Abstract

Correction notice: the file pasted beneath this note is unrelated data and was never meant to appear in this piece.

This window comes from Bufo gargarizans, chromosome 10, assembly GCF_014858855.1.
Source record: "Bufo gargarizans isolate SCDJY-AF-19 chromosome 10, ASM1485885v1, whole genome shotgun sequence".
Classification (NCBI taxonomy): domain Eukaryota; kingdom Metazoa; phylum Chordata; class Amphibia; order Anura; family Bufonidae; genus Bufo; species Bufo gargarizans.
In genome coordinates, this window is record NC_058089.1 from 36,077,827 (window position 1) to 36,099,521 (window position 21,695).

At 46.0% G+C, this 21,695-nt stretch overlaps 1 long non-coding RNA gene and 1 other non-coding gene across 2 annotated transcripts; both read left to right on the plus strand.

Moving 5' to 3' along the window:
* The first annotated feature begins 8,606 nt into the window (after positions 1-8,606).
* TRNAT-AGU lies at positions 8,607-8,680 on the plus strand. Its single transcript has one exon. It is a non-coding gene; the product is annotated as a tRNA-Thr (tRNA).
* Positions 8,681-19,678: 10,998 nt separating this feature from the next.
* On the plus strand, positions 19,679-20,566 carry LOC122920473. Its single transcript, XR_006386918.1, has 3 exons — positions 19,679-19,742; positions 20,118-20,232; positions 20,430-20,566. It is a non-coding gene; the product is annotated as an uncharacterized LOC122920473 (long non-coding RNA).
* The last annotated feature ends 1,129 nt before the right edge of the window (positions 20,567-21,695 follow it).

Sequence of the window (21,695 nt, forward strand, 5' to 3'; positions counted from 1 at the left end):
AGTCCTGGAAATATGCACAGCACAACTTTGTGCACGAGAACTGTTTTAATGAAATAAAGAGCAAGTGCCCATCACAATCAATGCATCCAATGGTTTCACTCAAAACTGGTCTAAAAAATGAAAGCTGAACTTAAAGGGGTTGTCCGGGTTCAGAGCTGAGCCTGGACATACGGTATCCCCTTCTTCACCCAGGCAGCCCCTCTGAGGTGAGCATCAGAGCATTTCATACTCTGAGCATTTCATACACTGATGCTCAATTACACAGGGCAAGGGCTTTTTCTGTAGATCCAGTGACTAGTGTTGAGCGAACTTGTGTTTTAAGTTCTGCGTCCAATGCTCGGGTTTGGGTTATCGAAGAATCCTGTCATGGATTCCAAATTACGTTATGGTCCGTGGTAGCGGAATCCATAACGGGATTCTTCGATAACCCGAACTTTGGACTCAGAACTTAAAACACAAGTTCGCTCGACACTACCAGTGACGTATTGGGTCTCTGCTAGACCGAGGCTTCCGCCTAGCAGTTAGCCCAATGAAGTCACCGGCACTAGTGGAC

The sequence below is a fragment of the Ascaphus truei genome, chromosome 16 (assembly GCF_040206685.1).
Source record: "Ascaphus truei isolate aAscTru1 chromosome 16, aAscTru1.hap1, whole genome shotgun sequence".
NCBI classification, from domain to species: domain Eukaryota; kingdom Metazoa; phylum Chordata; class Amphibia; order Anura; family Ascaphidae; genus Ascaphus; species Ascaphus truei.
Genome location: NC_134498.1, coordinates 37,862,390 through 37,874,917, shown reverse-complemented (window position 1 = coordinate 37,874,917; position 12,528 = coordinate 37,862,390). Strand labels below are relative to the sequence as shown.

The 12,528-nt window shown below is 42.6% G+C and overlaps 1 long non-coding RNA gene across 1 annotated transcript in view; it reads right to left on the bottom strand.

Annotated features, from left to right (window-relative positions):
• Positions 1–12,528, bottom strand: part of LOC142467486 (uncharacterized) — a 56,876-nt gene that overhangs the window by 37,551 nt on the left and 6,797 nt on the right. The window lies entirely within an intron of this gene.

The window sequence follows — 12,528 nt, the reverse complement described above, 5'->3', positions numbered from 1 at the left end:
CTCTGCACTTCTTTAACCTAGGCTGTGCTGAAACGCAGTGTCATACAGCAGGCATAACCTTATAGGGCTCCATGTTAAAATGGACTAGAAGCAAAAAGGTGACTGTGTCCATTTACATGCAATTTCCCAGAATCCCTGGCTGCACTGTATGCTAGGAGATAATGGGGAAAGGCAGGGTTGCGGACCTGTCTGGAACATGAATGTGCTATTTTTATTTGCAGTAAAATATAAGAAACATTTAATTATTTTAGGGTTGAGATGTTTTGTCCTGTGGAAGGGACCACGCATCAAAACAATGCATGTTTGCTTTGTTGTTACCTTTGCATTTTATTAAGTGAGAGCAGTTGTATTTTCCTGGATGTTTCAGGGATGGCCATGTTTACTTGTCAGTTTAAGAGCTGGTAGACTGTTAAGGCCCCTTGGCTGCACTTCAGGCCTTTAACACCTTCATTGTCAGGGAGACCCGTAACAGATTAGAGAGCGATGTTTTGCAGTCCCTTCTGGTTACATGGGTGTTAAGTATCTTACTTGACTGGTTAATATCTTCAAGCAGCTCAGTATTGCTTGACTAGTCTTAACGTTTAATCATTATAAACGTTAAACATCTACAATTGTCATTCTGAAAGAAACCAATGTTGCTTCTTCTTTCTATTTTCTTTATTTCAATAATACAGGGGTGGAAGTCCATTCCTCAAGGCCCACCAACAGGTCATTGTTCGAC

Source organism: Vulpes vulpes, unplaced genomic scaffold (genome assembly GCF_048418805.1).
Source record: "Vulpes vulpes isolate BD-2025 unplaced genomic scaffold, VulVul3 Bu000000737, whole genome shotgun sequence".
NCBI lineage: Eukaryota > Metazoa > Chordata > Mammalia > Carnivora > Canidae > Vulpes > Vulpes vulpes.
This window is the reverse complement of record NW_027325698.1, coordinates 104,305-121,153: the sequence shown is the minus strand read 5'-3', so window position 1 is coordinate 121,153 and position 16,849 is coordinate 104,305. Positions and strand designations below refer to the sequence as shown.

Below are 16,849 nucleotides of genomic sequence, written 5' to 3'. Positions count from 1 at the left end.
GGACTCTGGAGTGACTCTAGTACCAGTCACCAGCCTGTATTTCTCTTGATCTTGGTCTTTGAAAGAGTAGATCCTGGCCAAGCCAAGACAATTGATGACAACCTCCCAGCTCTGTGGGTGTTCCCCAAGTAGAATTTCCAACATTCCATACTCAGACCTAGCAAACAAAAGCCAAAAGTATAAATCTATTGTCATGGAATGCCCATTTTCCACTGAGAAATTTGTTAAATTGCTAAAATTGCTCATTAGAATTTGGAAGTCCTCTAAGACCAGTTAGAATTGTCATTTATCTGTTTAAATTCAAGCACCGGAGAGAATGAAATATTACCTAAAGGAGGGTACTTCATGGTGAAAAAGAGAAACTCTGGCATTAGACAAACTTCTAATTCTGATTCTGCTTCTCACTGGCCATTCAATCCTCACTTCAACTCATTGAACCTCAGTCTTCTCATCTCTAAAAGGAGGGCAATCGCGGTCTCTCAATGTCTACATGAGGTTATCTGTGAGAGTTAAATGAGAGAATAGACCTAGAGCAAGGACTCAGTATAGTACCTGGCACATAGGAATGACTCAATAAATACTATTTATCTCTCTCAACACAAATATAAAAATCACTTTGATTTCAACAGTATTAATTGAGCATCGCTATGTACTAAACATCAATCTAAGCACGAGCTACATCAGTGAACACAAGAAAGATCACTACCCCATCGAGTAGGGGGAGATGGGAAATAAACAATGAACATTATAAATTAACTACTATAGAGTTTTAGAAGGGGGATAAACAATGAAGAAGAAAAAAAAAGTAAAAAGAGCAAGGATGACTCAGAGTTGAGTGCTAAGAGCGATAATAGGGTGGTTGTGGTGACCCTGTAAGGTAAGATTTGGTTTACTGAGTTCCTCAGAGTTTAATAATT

Clay-sized quartz particles from the suspended load of the Mississippi River display subspherical and well-rounded morphologies. When viewed under a scanning electron microscope, the grain surfaces exhibit overlapping caps of precipitated SiO2 plates and occasional etch pits formed by chemical dissolution. Such morphologies indicate that the grains are multicyclic in origin and have been derived from weathering pedogenic environments. In comparison, primary clay-sized quartz grains from glacial drift and gneissic detritus are wedgelike and angular, and their surfaces are characterized by mechanically produced features such as breakage blocks and conchoidal fractures. Thus, grains from different sedimentary provenances display distinctive shape and surface texture features. Morphological analysis of clay-sized quartz particles should become an important diagnostic tool in understanding the complex history of terrigenous deposits, because the fine particles exhibit the same source-indicative features as the coarser silt- and sand-sized grains.

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